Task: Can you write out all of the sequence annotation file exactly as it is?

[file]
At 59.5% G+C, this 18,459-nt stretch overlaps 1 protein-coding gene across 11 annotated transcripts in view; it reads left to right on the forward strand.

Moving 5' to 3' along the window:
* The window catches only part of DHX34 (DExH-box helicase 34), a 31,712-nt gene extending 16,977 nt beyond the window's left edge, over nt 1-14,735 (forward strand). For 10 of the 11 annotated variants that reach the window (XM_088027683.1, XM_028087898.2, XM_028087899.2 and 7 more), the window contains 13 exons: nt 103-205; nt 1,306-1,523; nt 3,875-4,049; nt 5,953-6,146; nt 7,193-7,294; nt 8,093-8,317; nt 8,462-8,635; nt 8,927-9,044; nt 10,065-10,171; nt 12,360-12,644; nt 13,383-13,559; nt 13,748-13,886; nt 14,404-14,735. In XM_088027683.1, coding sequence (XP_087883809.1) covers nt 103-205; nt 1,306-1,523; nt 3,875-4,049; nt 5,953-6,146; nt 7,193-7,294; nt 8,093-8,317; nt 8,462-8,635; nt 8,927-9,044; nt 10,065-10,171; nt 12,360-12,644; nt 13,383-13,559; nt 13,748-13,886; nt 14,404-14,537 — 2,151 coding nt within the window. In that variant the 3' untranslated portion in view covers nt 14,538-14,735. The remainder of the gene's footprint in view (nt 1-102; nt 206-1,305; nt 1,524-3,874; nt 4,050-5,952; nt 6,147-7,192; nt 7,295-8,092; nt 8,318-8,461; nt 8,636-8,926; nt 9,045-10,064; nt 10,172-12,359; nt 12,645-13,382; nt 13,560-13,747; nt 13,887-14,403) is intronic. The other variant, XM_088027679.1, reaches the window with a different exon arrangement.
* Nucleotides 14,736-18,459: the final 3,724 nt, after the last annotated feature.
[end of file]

At 59.5% G+C, this 18,459-nt stretch overlaps 1 protein-coding gene across 11 annotated transcripts in view; it reads left to right on the forward strand.

Moving 5' to 3' along the window:
* The window catches only part of DHX34 (DExH-box helicase 34), a 31,712-nt gene extending 16,977 nt beyond the window's left edge, over nt 1-14,735 (forward strand). For 10 of the 11 annotated variants that reach the window (XM_088027683.1, XM_028087898.2, XM_028087899.2 and 7 more), the window contains 13 exons: nt 103-205; nt 1,306-1,523; nt 3,875-4,049; nt 5,953-6,146; nt 7,193-7,294; nt 8,093-8,317; nt 8,462-8,635; nt 8,927-9,044; nt 10,065-10,171; nt 12,360-12,644; nt 13,383-13,559; nt 13,748-13,886; nt 14,404-14,735. In XM_088027683.1, coding sequence (XP_087883809.1) covers nt 103-205; nt 1,306-1,523; nt 3,875-4,049; nt 5,953-6,146; nt 7,193-7,294; nt 8,093-8,317; nt 8,462-8,635; nt 8,927-9,044; nt 10,065-10,171; nt 12,360-12,644; nt 13,383-13,559; nt 13,748-13,886; nt 14,404-14,537 — 2,151 coding nt within the window. In that variant the 3' untranslated portion in view covers nt 14,538-14,735. The remainder of the gene's footprint in view (nt 1-102; nt 206-1,305; nt 1,524-3,874; nt 4,050-5,952; nt 6,147-7,192; nt 7,295-8,092; nt 8,318-8,461; nt 8,636-8,926; nt 9,045-10,064; nt 10,172-12,359; nt 12,645-13,382; nt 13,560-13,747; nt 13,887-14,403) is intronic. The other variant, XM_088027679.1, reaches the window with a different exon arrangement.
* Nucleotides 14,736-18,459: the final 3,724 nt, after the last annotated feature.